It was hard to miss Hugh Hogland in the Stan Sheriff Center on Friday night.
Besides his actual time on the court against Hawaii in his second official college basketball game — and first against a Division I opponent — the Portland Pilots big man and 2017 ‘Iolani graduate could be seen often behind the Diamond Head basket of the Stan Sheriff Center. That’s where giant Hogland head cutouts were waved enthusiastically by friends and family.
Hogland’s final line read: 2 points (0-1 FG, 2-2 FT), 3 rebounds, 1 assist in 15 minutes played in the 82-64 loss to the Rainbow Warriors. They weren’t his first career stats, as he had a basket in Portland’s first game of the season, a win against non-Division I Multnomah before heading out to the islands for the Rainbow Classic.
The Waimanalo native redshirted last year to fill out his 6-foot-9 frame. He made good use of the time, adding about 20 pounds of muscle. He also got to try out with the Japanese national team.
“I mean, it’s pretty special, coming off the redshirt and just waiting a whole year to play and getting some minutes in an actual college D-I basketball game,” Hogland said on his way out of the arena Friday night. “Especially at home, is really special. I mean, you saw all the family here, all the big heads. Right behind the basket, too. That’s always special. I’m glad my parents and all my friends and family could come out. You know, I wish we could’ve gotten the win for them, but hat’s off to Hawaii, they played a hell of a game.”
Portland sophomore guard Marcus Shaver Jr., a Hawaii resident through the eighth grade, led the Pilots with 19 points.
Hogland offered up a “shoots, brah,” to friends leaving the arena.
UH sophomore forward Samuta Avea wasn’t directly matched up with Hogland — whom he faced in the 2017 state semifinals, won 51-48 in overtime by Avea’s Kahuku team — except for a free-throw box-out. It was still a rare sight to see two Hawaii high school products playing rotation minutes on opposing sides in a Division I basketball game.
“We played club together for a long time,” Avea said. “Seeing him in summer league this past summer was the first time seeing him in a long time. So it was really cool to see him out there and see his mom in the crowd, just like mine was. It’s really cool to see.”
Hogland gets another chance to post a win in his home state Saturday, as the Pilots (1-1) face North Texas (2-0) at 4:30 p.m. The Mean Green stomped Division II Humboldt State, 93-48 in the first Rainbow Classic game Friday.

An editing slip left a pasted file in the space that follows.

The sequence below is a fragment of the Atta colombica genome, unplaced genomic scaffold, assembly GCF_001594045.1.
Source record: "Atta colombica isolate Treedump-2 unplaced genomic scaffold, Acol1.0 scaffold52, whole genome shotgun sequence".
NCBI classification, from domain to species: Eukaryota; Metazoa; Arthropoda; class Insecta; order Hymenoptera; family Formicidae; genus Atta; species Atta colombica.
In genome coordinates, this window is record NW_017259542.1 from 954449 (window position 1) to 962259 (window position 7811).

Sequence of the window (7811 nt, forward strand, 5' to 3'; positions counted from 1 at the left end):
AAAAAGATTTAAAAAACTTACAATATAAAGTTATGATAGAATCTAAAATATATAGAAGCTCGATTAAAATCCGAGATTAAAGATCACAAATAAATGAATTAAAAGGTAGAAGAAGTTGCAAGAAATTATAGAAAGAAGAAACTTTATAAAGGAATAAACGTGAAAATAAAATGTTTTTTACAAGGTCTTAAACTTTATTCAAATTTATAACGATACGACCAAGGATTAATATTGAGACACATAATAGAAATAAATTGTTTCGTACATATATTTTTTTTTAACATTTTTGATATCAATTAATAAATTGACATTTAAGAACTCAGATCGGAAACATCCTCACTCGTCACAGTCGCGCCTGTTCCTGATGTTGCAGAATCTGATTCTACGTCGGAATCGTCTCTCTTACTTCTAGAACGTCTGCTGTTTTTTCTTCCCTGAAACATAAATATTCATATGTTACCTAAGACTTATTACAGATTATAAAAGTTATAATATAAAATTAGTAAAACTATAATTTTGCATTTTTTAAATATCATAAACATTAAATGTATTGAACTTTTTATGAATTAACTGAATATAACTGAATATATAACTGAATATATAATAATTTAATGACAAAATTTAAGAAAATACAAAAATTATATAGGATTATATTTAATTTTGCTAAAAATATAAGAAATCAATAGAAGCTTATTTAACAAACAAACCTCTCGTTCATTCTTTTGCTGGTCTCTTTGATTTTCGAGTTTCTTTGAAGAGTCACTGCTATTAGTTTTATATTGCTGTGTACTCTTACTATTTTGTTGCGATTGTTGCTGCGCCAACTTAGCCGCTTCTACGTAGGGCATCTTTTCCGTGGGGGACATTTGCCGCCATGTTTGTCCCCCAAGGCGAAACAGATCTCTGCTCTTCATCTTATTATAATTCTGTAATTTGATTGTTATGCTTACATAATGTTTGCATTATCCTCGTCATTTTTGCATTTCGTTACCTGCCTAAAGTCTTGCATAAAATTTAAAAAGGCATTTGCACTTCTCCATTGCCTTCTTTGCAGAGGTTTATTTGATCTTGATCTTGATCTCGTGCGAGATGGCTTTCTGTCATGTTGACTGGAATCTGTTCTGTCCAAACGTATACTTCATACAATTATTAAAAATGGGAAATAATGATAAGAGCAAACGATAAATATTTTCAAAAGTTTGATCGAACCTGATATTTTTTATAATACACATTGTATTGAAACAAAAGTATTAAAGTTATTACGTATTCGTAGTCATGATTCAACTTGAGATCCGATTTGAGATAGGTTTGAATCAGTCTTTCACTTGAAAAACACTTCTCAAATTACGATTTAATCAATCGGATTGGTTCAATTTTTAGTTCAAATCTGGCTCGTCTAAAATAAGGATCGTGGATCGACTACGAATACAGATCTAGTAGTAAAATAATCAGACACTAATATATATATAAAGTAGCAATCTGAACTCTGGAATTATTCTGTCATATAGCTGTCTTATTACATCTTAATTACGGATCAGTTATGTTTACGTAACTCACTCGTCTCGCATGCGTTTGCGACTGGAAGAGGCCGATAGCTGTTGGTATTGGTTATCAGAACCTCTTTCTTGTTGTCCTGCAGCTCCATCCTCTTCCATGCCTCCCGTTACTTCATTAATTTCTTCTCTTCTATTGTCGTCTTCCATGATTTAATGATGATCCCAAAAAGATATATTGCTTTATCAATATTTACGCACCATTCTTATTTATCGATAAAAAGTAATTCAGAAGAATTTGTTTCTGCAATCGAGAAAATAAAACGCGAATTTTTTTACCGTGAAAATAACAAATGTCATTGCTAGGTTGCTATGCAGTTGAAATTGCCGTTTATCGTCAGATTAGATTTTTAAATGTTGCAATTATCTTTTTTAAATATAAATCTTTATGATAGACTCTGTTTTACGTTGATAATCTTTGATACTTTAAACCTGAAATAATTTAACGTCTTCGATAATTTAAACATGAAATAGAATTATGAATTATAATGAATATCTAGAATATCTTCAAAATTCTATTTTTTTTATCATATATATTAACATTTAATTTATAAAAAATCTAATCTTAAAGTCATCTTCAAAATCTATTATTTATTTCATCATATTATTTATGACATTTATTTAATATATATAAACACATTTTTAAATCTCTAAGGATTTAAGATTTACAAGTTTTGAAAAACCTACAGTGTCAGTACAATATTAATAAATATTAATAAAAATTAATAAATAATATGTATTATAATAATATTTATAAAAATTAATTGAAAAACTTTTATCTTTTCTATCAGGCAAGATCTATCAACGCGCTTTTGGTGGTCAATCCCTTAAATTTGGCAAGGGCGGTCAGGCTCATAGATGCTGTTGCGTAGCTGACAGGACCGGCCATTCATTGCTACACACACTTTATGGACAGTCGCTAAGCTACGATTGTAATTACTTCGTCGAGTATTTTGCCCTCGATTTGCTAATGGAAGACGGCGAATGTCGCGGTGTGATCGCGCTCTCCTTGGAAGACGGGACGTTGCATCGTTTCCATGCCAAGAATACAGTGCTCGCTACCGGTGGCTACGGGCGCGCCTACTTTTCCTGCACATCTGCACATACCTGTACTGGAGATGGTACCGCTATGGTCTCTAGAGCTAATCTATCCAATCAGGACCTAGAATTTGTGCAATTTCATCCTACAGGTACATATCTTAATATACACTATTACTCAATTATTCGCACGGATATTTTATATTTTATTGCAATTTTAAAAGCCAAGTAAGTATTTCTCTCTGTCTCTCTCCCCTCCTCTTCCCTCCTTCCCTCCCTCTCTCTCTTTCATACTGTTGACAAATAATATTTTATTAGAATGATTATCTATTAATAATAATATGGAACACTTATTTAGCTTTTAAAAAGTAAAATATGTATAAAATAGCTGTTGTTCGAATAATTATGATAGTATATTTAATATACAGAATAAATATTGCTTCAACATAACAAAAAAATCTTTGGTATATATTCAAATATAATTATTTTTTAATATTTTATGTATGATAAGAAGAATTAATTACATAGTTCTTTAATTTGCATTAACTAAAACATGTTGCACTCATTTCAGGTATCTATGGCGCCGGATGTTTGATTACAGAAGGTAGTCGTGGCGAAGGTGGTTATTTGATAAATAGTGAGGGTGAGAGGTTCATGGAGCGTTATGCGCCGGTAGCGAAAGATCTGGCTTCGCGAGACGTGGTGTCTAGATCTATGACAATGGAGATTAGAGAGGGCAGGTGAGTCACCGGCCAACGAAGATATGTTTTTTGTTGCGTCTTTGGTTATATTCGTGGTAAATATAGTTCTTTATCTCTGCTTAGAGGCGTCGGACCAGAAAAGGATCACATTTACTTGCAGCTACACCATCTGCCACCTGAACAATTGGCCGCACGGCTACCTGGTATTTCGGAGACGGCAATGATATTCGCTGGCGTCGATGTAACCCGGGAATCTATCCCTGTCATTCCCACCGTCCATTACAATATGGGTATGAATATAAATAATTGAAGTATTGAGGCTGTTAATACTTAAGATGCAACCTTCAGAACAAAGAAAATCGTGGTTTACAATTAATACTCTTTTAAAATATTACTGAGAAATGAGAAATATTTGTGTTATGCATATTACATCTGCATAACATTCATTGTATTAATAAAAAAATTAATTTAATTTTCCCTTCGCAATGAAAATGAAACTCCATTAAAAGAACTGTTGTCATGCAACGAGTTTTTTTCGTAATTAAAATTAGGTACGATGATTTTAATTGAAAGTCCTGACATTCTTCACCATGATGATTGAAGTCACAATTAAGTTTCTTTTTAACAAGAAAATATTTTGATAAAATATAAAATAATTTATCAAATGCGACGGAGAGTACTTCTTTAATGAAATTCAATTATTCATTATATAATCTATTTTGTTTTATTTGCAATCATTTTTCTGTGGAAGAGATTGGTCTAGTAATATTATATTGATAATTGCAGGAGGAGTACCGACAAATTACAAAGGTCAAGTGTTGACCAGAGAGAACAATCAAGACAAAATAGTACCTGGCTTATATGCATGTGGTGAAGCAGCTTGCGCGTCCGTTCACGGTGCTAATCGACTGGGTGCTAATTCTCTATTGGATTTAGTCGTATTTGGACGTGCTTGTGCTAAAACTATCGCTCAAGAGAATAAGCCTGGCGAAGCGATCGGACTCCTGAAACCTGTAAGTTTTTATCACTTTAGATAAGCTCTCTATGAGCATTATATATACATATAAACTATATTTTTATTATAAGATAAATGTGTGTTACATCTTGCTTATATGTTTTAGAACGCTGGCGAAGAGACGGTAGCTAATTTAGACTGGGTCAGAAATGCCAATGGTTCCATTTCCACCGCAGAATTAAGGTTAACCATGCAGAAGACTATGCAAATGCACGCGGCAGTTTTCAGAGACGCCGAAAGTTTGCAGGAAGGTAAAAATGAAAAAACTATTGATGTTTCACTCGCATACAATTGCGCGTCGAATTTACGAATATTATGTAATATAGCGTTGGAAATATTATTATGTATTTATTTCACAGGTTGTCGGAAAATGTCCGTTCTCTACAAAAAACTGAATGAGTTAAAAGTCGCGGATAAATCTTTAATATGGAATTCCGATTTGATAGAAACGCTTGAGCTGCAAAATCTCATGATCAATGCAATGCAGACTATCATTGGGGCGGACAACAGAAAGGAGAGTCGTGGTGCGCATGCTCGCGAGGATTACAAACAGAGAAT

In Hogland’s court time Friday, when he was matched up with the likes of UH’s rugged forward Zigmars Raimo, Pilots coach Terry Porter saw some flashes of the reasons he went after Hogland once a coaching change at UC Santa Barbara re-opened Hogland’s recruitment going into the 2017-18 season. Porter wants Hogland to focus on his low-post offense, rebounding and shot blocking.
“He rebounded well. I thought he got some good low-post position. He had some good opportunities,” Porter said. “I thought he played pretty good, we just need him to be a little bit more aggressive and take advantage of the opportunities he gets.”
The rough-and-tumble banging of actual D-I ball was a little jarring for Hogland, even after spending last season practicing against 7-foot-2 Philipp Hartwich, UP’s all-time leading shot blocker.
“For sure I gotta protect the ball more. Raimo blocked me because I thought no one was there and I had a wide-open layup,” he said. “But just the physicality of a Division I game is different than practice. It’s a lot more concentrated, and a lot more, I don’t know, they were just — strong.” He laughed. “So, just have to dig deep, get in the trenches and get some boards.”
Portland was 10-22 and 4-14 in the West Coast Conference last season. The exceptionally young Pilots — they don’t have a senior — were picked to finish last in the WCC this year.
Hogland sees room for growth.
“All of our returning people, they’re a year older,” he said. “You got some redshirts coming off the bench in me and Taki (Takiula Fahrensohn), hopefully Shawn (Crisshawn Clark) comes back too. We have a good freshman in Theo (center Akwuba). We have the pieces. We just need more time and more practice to get us to jell. Get those Division I reps, because none of us in the front line, except Tahirou (Diabate), has ever played in a game like this. So the more experience we get, I think the better we’ll do.”